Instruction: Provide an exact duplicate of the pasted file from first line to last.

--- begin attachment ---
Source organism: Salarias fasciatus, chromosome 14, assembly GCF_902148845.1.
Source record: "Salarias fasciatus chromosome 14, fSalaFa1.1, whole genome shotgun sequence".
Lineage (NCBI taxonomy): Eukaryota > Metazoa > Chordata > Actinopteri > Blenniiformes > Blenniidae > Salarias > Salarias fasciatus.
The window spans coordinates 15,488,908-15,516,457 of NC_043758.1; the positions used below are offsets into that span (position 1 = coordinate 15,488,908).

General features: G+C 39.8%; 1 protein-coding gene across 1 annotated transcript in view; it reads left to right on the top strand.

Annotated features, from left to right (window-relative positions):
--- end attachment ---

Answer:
Source organism: Salarias fasciatus, chromosome 14, assembly GCF_902148845.1.
Source record: "Salarias fasciatus chromosome 14, fSalaFa1.1, whole genome shotgun sequence".
Lineage (NCBI taxonomy): Eukaryota > Metazoa > Chordata > Actinopteri > Blenniiformes > Blenniidae > Salarias > Salarias fasciatus.
The window spans coordinates 15,488,908-15,516,457 of NC_043758.1; the positions used below are offsets into that span (position 1 = coordinate 15,488,908).

General features: G+C 39.8%; 1 protein-coding gene across 1 annotated transcript in view; it reads left to right on the top strand.

Annotated features, from left to right (window-relative positions):